Aim: This study aimed to explore the test-retest reliability of the Pediatric Evaluation of Disability Inventory-Computer Adaptive Test for autism spectrum disorders (PEDI-CAT [ASD]), the concurrent validity of this test with the Vineland Adaptive Behavior Scales (VABS-II), and parents' perceptions of usability.
Method: A convenience sample of participants (n=39) was recruited nationally through disability organizations. Parents of young people aged 10 to 18 years (mean age 14y 10mo, SD 2y 8mo; 34 males, five females) who reported a diagnosis of autism were eligible to participate. Parents completed the VABS-II questionnaire once and the PEDI-CAT (ASD) twice (n=29) no more than 3 weeks apart (mean 12d) using computer-simulated administration. Parents also answered questions about the usability of these instruments. We examined score reliability using intraclass correlation coefficients (ICCs) and we explored the relationship between instruments using Spearman's rank correlation coefficients. Parent responses were grouped by common content; content categories were triangulated by an additional reviewer.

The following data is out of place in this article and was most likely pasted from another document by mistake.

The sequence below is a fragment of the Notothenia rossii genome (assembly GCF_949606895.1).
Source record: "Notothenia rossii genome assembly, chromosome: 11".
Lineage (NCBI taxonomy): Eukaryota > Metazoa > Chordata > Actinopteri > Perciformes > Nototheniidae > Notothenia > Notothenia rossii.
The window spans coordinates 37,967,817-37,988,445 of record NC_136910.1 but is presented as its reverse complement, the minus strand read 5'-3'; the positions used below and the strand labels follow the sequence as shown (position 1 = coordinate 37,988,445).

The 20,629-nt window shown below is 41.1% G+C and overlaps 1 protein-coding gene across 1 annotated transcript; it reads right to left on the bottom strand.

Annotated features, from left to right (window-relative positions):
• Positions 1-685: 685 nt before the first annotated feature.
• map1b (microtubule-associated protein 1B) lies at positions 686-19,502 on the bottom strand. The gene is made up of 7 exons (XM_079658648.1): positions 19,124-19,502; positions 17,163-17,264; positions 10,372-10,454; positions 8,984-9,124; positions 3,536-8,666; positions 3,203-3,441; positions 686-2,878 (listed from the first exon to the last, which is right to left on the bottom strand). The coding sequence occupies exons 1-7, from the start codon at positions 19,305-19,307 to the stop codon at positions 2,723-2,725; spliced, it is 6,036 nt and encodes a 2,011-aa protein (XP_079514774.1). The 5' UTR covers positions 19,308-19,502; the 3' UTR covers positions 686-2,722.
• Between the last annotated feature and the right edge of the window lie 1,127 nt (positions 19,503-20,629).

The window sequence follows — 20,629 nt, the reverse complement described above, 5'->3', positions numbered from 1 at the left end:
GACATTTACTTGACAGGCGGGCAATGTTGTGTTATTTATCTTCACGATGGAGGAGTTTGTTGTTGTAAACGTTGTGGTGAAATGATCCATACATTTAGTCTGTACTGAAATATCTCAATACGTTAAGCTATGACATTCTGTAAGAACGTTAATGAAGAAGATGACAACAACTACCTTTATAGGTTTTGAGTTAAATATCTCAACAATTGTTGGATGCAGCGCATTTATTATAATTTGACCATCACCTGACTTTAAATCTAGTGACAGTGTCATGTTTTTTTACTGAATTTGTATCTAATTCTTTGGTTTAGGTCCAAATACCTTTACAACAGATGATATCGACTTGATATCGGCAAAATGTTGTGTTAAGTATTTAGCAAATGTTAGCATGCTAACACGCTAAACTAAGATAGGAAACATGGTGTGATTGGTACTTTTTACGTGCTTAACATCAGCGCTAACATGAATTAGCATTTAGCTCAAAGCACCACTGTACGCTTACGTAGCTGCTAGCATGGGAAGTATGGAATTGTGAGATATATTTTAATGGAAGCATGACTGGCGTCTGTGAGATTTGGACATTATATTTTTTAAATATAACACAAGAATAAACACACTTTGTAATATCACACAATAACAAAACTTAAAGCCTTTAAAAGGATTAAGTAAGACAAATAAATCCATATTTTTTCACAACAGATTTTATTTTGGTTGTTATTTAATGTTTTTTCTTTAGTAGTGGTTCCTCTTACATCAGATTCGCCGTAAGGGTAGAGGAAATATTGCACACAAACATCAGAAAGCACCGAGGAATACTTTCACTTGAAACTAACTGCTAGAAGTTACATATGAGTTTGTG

Results: Intraclass correlation coefficients indicate excellent reliability for all PEDI-CAT (ASD) domain scores (ICC ≥ 0.86). PEDI-CAT (ASD) and VABS-II domain scores correlated as expected or stronger than expected (0.57-0.81). Parents reported that the computer-based PEDI-CAT (ASD) was easy to use and included fewer irrelevant questions than the VABS-II instrument.
Interpretation: These findings suggest that the PEDI-CAT (ASD) is a reliable assessment that parents can easily use. The PEDI-CAT (ASD) operationalizes the International Classification of Function, Disability and Health for Children and Youth constructs of 'activity' and 'participation', and this preliminary research suggests that the instrument's constructs are related to those of VABS-II.
© 2015 Mac Keith Press.